Jesse Head, Dana Delaney, Kevin Michael Richardson, Tia Texada, Reed Diamond
Regular airtime: Wednesday, 8pm ET
US: 24 Nov 2010
The first thing most people will notice about Firebreather, Cartoon Network’s new CGI-animated movie, is how bad it looks. The character designs are bland, the backgrounds are sparsely detailed, and the animation is stiff. The hair on the characters’ heads might as well be helmets, considering how little it moves. As much as the network is promoting the film as a big event, it’s disappointing to see how cheap it appears. One may not go into the movie expecting animation quality on the level of Pixar or DreamWorks, but there’s little excuse for a finished product that resembles the CG cut scenes of a mediocre XBox 360 game.
The shoddy animation puts Firebreather in a hole from the get-go, and it never manages to dig out of it. Veteran animation director Peter Chung (Aeon Flux) uses a lot of dynamic camerawork, particularly in the action sequences, to make scenes appear more exciting. But all the swooping angles and creative zooms in the world can’t bring much life to the film when the figures can’t move and the plot sags.
Set 15 years after the world was engaged in a war with “kaiju,” giant monsters set on world domination. Somehow, the humans came out on top in this war, although the world still fears Belloc (Kevin Michael Richardson), king of the kaiju. But Belloc has disappeared since the war, and things have returned more or less to normal. From this prologue, the film starts with 16-year-old Duncan (Jesse Head), the new kid in school. Duncan is a half-dragon, the product of his human mother Margaret (an energetic Dana Delaney) and Belloc, although he doesn’t discover his father’s identify until later. Duncan is worried about things like his fondness for eating charcoal and his orange-tinted skin, which might make it hard for him to fit in at school.
The thing is, nobody else at school seems particularly concerned about these issues. Despite the presence of the kaiju (something the kids in high school would’ve heard about, as history), nobody seems to care too much about Duncan’s heritage. On the way to school, he meets Jenna (Amy Davidson), a hottie who is in charge of the student council and a prime candidate for homecoming queen. Still, she’s completely cordial and seems interested in him. The geeky Isabel (Tia Texada) and outcast Kenny (Dante Basco) also take to Duncan immediately, while bully Troy (Josh Keaton) and his friends predictably pick on him, but simply because he’s the new kid, not because he’s, you know, orange.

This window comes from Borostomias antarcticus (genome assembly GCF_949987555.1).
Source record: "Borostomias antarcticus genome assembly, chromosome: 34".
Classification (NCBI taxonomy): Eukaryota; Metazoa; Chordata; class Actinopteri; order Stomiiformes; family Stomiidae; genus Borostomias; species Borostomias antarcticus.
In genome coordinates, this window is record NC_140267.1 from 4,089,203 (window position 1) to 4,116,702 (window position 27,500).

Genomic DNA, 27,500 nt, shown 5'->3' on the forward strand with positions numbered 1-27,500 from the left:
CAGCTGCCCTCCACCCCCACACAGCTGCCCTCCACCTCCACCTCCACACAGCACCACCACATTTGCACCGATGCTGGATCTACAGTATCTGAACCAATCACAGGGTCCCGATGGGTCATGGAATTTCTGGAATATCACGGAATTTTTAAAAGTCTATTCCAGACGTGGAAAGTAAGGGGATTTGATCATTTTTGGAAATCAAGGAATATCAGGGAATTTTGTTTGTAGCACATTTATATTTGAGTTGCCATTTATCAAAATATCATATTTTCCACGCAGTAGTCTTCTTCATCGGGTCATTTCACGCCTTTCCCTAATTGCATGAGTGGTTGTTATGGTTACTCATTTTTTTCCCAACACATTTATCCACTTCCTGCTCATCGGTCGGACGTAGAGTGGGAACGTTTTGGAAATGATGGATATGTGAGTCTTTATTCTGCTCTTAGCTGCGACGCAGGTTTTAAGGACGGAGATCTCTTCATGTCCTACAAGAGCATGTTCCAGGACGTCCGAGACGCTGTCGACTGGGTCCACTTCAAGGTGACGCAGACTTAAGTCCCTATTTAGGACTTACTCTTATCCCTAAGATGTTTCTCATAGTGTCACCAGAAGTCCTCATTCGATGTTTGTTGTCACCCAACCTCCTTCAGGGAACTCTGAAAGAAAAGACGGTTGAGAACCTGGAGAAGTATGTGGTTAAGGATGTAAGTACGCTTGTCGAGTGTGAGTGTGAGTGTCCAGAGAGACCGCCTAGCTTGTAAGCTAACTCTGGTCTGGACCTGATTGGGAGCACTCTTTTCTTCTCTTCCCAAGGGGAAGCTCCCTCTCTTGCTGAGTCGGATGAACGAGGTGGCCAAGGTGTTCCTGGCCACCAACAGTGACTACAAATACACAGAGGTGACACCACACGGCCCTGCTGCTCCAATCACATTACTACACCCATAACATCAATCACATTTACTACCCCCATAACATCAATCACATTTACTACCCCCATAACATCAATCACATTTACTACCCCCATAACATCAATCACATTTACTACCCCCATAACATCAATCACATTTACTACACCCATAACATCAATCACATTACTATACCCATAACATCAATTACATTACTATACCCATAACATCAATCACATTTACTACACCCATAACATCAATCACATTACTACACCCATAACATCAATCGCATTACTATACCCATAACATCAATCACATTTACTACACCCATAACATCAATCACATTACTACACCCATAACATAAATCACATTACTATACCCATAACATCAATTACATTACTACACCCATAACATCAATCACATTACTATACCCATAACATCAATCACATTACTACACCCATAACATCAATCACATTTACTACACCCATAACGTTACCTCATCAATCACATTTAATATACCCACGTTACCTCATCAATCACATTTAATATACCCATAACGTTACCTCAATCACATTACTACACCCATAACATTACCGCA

Things change a bit when Duncan gets into it with the bullies and discovers he can breathe fire. But he’s bailed out by Barnes (Reed Diamond), a military officer masquerading as the school gym teacher. Barnes has apparently been keeping tabs on Duncan for years, with the tacit approval of his mother, and now takes on a more overtly paternal role. Duncan doesn’t bat an eye when Barnes takes him up in a super-fast personal aircraft thingy and spirits him to a secret laboratory where a scientist attempts to determine the cause of his fire breath. In short order Duncan is back in class, trying to talk to Jenna and going to his first party.
As Duncan is plainly headed toward a confrontation with Belloc, the movie also complicates the villain, because, you know, appearances can be deceiving. This sets the stage for the movie’s action-heavy second half, which features large-scale battles between monsters and the military, Duncan discovering more of his powers, and the big homecoming dance.
Firebreather juxtaposes high school angst with over-the-top action—the sort of thematic mixing that anime does all the time—but ultimately fails at both. In school, Duncan seems like a whiner. He’s accepted by both the nerdy kids and the cool one (Jenna, Isabel, Kenny, Troy, and other bullies seem to be the only people at the school, hence there is no “rest of the clique” to tell Jenna not to hang around with Duncan). He has the support of adults, including the principal, Barnes, and his mother, so the adversity he’s facing at school is mostly in his mind.
This woe-is-me attitude undermines our investment in Duncan, and the battle scenes suffer from the substandard animation. A more interesting story pops up briefly, concerning Margaret and Belloc. Not only did they end up conceiving Duncan, they also managed to end the war between kaiju and humans. Their son’s unearned angst feels like small potatoes compared to that surely epic tale.